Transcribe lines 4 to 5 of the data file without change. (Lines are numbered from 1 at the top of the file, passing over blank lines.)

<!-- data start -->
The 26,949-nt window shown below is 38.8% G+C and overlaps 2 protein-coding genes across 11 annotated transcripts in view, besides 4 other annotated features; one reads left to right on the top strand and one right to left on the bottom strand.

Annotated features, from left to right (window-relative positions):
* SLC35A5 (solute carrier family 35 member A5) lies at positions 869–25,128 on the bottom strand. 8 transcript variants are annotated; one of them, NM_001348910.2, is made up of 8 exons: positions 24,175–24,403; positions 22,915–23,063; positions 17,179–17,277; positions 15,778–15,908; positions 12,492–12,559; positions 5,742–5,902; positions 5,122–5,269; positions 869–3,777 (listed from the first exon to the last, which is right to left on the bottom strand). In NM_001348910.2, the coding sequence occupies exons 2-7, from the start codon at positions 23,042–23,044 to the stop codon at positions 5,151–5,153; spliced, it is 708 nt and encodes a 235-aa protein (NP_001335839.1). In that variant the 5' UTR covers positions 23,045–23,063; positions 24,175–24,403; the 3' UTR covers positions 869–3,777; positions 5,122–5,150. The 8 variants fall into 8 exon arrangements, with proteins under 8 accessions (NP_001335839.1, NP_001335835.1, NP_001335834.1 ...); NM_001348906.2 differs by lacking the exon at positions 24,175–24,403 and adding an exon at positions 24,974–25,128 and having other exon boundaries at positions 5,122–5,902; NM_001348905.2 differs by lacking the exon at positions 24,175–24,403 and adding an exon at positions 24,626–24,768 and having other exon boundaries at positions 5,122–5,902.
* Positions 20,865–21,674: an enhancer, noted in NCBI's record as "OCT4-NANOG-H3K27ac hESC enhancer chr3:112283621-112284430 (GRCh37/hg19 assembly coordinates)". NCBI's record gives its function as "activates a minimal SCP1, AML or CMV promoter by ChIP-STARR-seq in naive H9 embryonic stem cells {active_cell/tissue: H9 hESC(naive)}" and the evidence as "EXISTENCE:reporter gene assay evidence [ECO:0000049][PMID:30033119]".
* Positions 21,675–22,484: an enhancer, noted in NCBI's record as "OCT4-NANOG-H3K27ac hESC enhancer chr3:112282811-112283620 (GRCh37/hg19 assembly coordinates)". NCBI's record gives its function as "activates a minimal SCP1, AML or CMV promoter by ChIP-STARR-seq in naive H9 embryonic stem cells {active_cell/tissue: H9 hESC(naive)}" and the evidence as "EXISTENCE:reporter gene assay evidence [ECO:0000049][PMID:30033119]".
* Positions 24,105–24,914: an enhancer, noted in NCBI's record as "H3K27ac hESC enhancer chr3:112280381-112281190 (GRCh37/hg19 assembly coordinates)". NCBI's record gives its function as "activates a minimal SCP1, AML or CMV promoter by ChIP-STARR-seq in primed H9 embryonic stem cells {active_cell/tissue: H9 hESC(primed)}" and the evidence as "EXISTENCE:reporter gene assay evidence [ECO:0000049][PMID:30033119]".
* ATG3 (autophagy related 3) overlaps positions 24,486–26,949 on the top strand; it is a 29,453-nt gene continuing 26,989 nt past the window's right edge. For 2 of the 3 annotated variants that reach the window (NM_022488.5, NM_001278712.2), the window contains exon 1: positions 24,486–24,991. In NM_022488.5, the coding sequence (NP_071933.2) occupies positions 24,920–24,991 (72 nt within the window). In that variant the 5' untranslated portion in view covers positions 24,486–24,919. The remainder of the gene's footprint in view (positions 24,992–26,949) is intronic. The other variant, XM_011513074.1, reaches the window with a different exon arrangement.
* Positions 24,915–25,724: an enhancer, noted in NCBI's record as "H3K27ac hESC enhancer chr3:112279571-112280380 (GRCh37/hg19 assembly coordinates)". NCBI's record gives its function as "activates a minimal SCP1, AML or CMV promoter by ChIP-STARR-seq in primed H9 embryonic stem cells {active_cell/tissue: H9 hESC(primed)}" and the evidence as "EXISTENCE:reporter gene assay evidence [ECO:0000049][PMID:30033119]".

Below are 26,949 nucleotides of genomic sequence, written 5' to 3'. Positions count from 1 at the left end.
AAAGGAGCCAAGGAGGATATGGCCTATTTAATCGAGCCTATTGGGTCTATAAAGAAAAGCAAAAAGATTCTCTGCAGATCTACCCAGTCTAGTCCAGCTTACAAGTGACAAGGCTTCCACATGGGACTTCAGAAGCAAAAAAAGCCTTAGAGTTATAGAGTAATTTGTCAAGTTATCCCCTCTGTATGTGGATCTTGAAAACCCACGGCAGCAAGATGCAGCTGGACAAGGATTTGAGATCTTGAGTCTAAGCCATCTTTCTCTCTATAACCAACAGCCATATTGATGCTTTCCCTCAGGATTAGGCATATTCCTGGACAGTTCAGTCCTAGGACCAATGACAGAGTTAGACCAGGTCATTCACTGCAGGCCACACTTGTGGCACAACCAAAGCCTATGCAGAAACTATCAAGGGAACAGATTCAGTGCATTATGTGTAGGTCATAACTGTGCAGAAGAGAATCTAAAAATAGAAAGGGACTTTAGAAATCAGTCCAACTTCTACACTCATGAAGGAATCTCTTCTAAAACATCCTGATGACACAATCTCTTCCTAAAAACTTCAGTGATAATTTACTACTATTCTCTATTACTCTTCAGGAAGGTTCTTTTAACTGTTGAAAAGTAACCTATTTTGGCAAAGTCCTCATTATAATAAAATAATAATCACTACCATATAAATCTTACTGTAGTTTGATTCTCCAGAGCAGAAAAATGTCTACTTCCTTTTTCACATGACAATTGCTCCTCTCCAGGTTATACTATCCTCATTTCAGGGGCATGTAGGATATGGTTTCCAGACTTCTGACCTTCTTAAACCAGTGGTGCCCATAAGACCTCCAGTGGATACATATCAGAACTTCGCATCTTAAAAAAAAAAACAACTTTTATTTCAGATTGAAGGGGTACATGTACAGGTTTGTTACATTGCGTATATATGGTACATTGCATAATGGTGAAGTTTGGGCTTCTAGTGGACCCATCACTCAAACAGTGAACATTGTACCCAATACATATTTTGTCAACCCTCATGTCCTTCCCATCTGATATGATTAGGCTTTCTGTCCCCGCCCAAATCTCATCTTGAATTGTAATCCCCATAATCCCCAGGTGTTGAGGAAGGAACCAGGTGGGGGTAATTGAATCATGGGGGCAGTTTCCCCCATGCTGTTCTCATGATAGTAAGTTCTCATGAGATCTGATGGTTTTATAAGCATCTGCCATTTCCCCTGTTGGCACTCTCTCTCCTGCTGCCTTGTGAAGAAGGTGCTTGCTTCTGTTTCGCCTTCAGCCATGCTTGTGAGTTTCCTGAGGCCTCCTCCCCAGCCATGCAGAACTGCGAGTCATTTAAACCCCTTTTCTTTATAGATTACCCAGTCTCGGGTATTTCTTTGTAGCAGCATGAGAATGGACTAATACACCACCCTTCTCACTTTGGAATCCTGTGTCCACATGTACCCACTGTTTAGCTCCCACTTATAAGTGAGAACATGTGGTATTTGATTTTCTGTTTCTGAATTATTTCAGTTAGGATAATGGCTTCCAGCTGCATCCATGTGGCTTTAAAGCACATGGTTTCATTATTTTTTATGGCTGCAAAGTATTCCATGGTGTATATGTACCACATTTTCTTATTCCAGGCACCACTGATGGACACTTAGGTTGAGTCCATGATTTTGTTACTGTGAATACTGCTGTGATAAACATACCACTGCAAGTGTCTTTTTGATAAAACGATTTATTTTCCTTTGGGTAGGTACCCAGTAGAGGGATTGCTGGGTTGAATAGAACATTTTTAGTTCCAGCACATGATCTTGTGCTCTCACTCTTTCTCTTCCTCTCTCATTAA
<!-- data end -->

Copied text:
* Positions 20,865–21,674: an enhancer, noted in NCBI's record as "OCT4-NANOG-H3K27ac hESC enhancer chr3:112283621-112284430 (GRCh37/hg19 assembly coordinates)". NCBI's record gives its function as "activates a minimal SCP1, AML or CMV promoter by ChIP-STARR-seq in naive H9 embryonic stem cells {active_cell/tissue: H9 hESC(naive)}" and the evidence as "EXISTENCE:reporter gene assay evidence [ECO:0000049][PMID:30033119]".
* Positions 21,675–22,484: an enhancer, noted in NCBI's record as "OCT4-NANOG-H3K27ac hESC enhancer chr3:112282811-112283620 (GRCh37/hg19 assembly coordinates)". NCBI's record gives its function as "activates a minimal SCP1, AML or CMV promoter by ChIP-STARR-seq in naive H9 embryonic stem cells {active_cell/tissue: H9 hESC(naive)}" and the evidence as "EXISTENCE:reporter gene assay evidence [ECO:0000049][PMID:30033119]".